CoronaVirus has substantially changed our lifestyles in an incredibly short time frame, and the disruption looks set to continue for the foreseeable future.
With the majority of companies working from home and social distancing guidelines becoming stricter each week, it is no longer appropriate to bring candidates into an office for a face-to-face interview.
In response to this, those companies that need to recruit will move their interviews online. Online video interviews can be effective selection tools when used correctly, however, to ensure you get the best results, you should be mindful of the following:
+ The interviewer is less able to pick up on body language and may receive less insight into the candidates’ personality as a result
+ Older candidates or those not used to using video conferencing software could be disadvantaged. There is already proven bias against older candidates in recruitment, and the move to online interviews could exacerbate this as they may be less adept with the software than younger candidates.
+ Internet connection issues. There is always the chance that a candidate or employer’s internet connection may drop out or slow down, hindering the quality of the interview process. Think about how many times you have accidentally interrupted your conversation partner over video chat due to a lag in the connection, or had their voice cut out halfway through a discussion. Now throw in the stress of a job interview and consider how this would make quality responding more difficult for a job candidate!
+ Video interviews typically take longer than face-to-face interviews, and it is harder to cut a session short if a candidate is obviously unsuitable for the position. This will become more of a concern as the unemployment rate rises, as you will have more candidates to interview for each open position.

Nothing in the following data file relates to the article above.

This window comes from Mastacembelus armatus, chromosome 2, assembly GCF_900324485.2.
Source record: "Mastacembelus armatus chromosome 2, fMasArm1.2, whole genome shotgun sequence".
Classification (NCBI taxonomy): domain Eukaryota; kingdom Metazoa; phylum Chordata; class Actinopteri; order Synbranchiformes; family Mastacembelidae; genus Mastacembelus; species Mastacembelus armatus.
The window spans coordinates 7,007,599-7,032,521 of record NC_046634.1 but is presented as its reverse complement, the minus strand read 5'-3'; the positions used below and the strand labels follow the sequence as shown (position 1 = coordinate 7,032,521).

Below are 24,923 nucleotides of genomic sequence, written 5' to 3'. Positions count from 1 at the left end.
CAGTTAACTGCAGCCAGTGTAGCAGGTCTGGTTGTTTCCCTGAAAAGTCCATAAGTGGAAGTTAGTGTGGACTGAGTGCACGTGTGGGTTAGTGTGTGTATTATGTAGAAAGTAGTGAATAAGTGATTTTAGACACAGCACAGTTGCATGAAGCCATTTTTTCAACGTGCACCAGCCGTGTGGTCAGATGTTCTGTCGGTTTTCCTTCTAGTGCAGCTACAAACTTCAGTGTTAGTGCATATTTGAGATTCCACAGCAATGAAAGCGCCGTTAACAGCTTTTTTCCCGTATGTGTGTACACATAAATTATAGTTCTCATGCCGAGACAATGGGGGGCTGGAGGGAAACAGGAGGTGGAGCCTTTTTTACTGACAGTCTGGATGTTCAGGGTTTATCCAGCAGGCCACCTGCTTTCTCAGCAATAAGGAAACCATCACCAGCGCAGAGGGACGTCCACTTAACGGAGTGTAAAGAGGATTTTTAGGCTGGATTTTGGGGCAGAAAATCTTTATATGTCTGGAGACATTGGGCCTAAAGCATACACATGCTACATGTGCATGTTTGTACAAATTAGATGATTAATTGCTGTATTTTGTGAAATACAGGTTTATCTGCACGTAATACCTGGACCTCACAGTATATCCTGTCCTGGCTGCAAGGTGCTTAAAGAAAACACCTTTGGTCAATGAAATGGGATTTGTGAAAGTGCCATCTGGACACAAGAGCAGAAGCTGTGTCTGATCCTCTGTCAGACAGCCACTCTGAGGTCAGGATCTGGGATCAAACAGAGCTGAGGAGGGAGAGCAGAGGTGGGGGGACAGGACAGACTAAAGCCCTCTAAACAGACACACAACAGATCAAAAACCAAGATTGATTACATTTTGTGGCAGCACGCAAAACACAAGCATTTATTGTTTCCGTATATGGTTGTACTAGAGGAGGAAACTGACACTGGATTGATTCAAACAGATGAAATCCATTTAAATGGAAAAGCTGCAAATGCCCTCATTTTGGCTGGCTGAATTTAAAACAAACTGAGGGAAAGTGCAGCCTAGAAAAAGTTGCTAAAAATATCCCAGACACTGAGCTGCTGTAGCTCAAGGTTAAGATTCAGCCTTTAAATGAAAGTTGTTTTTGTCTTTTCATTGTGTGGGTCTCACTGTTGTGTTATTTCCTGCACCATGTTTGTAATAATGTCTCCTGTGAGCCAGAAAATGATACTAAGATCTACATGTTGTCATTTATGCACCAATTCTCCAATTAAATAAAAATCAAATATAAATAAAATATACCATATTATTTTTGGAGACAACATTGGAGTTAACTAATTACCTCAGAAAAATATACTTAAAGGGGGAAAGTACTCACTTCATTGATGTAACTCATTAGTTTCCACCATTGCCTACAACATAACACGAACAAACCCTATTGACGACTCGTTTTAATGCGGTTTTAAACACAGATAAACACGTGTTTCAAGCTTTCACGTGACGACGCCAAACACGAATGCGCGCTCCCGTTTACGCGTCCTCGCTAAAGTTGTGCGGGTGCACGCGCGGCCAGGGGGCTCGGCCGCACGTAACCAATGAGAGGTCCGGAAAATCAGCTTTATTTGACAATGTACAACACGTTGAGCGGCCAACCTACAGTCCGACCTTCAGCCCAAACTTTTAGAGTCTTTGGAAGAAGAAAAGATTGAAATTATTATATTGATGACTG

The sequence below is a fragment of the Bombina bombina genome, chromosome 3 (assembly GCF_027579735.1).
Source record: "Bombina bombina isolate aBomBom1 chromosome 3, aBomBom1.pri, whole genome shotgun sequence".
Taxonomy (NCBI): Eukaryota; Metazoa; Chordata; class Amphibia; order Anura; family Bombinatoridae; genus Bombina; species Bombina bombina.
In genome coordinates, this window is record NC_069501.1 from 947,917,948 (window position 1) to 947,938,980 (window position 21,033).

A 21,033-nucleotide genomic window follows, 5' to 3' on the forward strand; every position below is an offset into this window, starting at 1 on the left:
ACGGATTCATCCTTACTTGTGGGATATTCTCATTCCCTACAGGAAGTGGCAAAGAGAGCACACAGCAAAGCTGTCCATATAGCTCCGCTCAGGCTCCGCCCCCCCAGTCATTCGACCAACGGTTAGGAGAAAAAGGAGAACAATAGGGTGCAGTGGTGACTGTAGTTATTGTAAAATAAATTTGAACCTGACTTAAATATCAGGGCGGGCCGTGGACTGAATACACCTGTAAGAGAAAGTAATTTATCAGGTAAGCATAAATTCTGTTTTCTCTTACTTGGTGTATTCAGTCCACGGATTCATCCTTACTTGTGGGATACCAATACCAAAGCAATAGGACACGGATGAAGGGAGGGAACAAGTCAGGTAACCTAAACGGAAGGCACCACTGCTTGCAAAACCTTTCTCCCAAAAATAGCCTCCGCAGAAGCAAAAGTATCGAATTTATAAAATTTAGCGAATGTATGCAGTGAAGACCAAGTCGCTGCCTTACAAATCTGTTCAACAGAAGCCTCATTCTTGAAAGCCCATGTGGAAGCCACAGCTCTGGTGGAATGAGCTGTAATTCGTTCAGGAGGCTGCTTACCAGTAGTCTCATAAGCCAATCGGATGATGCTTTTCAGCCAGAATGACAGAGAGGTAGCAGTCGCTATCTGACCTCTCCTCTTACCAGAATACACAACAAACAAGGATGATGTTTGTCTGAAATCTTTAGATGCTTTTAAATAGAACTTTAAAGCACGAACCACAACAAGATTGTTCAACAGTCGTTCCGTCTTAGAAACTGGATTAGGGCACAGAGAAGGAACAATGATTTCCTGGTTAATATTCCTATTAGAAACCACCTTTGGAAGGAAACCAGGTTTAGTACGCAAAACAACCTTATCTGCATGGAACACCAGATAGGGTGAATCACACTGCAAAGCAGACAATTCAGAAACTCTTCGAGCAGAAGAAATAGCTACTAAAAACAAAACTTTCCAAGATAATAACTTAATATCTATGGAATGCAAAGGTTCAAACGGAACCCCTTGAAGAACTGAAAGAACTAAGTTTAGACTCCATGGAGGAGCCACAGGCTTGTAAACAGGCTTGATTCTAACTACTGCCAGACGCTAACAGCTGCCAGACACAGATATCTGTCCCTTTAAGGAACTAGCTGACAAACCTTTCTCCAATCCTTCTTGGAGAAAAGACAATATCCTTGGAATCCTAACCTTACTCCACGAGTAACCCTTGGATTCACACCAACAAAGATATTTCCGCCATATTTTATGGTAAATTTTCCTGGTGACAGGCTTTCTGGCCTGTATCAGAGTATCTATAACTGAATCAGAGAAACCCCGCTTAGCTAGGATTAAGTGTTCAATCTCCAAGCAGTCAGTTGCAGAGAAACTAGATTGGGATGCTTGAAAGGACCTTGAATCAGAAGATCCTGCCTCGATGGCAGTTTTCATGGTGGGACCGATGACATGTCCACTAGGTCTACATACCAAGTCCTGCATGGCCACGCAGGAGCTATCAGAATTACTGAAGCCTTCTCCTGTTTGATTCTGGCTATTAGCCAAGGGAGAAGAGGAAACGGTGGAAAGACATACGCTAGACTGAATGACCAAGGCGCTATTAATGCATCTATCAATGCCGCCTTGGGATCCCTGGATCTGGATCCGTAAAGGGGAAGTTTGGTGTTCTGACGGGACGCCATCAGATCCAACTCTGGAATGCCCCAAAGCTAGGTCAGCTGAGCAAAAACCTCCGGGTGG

Failing to control for these risks will decrease the quality of information you receive from the interview process. This will make it more difficult to select the right candidate, and in these uncertain times, you don’t want to be hiring a poor performer!
The best way to control these risks is to incorporate Skills and Psychometric testing into your recruitment process to deliver validated, objective, and reliable candidate information. This testing is designed to be administered remotely, so you can rest assured that you are not losing any quality of information while recruiting externally.
Skills testing assesses whether a candidate has the appropriate skills and knowledge required to work in the open role. It can assess this more objectively and accurately than the interview method, and can also be used in the place of work simulations which may no longer be feasible. It represents a far more efficient method of candidate screening; with one click you can send out the desired test to the entire pool of job applicants and screen out unsuitable candidates.
Psychometric assessment provides a comprehensive measurement of a candidate’s cognitive styles, personality traits and work-related interests, and then assesses their results against high-performance role benchmarks to identify how well they ‘fit’ the position. This provides you with information you can’t receive from interviews. It predicts each candidate’s future job performance and ensures objective decision making which isn’t influenced by the candidate’s age, gender or race. You can also use the detailed interview guides to ensure you ask more targeted questions and receive more insightful candidate responses.
Incorporating skills and psychometric assessments into your recruitment process ensures you counter any potential loss of reliability and validity incurred by moving your interview process online. The resultant interview guides will help you to structure your online interviews to gain quality candidate insight, and the additional information provided by the testing will bolster selection accuracy.
If you would like to discuss this in more detail, please contact the author at Michael@peoplogica.com.
 Cohen, P. (2019, June 7). ‘New Evidence of Age Bias in Hiring, and a Push to Fight it’. The New York Times. https://www.nytimes.com/2019/06/07/business/economy/age-discrimination-jobs-hiring.html
 Rupert, S. (2014). Video Interviewing and Its Impact on Recruitment. Strategic HR Review, 13(3). DOI: 10.1108/SHR-11-2013-0109